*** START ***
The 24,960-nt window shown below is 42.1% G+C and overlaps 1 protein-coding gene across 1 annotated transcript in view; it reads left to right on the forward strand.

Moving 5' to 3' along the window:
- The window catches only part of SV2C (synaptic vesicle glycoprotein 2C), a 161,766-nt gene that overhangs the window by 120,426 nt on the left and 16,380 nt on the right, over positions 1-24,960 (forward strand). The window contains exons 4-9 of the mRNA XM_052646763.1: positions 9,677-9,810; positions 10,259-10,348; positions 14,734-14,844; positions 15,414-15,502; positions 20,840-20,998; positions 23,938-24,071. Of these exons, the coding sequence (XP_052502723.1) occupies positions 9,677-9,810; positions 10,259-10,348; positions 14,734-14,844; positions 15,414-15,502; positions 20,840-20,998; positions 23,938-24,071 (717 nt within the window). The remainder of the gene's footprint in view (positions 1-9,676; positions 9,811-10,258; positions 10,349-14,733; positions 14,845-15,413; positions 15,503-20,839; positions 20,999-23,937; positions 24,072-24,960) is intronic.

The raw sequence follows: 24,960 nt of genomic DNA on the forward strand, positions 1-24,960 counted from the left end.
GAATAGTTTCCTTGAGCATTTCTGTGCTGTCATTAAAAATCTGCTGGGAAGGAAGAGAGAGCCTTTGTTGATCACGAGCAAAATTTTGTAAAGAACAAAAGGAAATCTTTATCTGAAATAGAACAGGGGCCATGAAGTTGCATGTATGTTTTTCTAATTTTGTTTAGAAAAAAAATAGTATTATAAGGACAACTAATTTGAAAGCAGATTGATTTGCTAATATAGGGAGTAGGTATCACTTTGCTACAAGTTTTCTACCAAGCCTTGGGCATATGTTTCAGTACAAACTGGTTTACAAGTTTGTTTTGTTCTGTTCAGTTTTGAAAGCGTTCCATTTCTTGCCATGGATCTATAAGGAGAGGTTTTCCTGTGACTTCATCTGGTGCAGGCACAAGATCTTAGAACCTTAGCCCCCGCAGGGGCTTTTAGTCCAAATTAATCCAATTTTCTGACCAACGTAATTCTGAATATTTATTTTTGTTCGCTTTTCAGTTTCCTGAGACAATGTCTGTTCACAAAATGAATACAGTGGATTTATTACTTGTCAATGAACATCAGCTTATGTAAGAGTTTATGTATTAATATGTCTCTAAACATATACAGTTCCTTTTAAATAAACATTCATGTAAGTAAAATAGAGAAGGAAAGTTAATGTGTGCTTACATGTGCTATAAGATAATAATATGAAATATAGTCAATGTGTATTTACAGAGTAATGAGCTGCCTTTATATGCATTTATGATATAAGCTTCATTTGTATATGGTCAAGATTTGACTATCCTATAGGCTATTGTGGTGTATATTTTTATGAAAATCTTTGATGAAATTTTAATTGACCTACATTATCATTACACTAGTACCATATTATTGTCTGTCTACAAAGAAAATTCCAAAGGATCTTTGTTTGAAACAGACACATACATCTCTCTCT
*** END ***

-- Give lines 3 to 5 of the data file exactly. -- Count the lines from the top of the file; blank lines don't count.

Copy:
- The window catches only part of SV2C (synaptic vesicle glycoprotein 2C), a 161,766-nt gene that overhangs the window by 120,426 nt on the left and 16,380 nt on the right, over positions 1-24,960 (forward strand). The window contains exons 4-9 of the mRNA XM_052646763.1: positions 9,677-9,810; positions 10,259-10,348; positions 14,734-14,844; positions 15,414-15,502; positions 20,840-20,998; positions 23,938-24,071. Of these exons, the coding sequence (XP_052502723.1) occupies positions 9,677-9,810; positions 10,259-10,348; positions 14,734-14,844; positions 15,414-15,502; positions 20,840-20,998; positions 23,938-24,071 (717 nt within the window). The remainder of the gene's footprint in view (positions 1-9,676; positions 9,811-10,258; positions 10,349-14,733; positions 14,845-15,413; positions 15,503-20,839; positions 20,999-23,937; positions 24,072-24,960) is intronic.

The raw sequence follows: 24,960 nt of genomic DNA on the forward strand, positions 1-24,960 counted from the left end.
GAATAGTTTCCTTGAGCATTTCTGTGCTGTCATTAAAAATCTGCTGGGAAGGAAGAGAGAGCCTTTGTTGATCACGAGCAAAATTTTGTAAAGAACAAAAGGAAATCTTTATCTGAAATAGAACAGGGGCCATGAAGTTGCATGTATGTTTTTCTAATTTTGTTTAGAAAAAAAATAGTATTATAAGGACAACTAATTTGAAAGCAGATTGATTTGCTAATATAGGGAGTAGGTATCACTTTGCTACAAGTTTTCTACCAAGCCTTGGGCATATGTTTCAGTACAAACTGGTTTACAAGTTTGTTTTGTTCTGTTCAGTTTTGAAAGCGTTCCATTTCTTGCCATGGATCTATAAGGAGAGGTTTTCCTGTGACTTCATCTGGTGCAGGCACAAGATCTTAGAACCTTAGCCCCCGCAGGGGCTTTTAGTCCAAATTAATCCAATTTTCTGACCAACGTAATTCTGAATATTTATTTTTGTTCGCTTTTCAGTTTCCTGAGACAATGTCTGTTCACAAAATGAATACAGTGGATTTATTACTTGTCAATGAACATCAGCTTATGTAAGAGTTTATGTATTAATATGTCTCTAAACATATACAGTTCCTTTTAAATAAACATTCATGTAAGTAAAATAGAGAAGGAAAGTTAATGTGTGCTTACATGTGCTATAAGATAATAATATGAAATATAGTCAATGTGTATTTACAGAGTAATGAGCTGCCTTTATATGCATTTATGATATAAGCTTCATTTGTATATGGTCAAGATTTGACTATCCTATAGGCTATTGTGGTGTATATTTTTATGAAAATCTTTGATGAAATTTTAATTGACCTACATTATCATTACACTAGTACCATATTATTGTCTGTCTACAAAGAAAATTCCAAAGGATCTTTGTTTGAAACAGACACATACATCTCTCTCT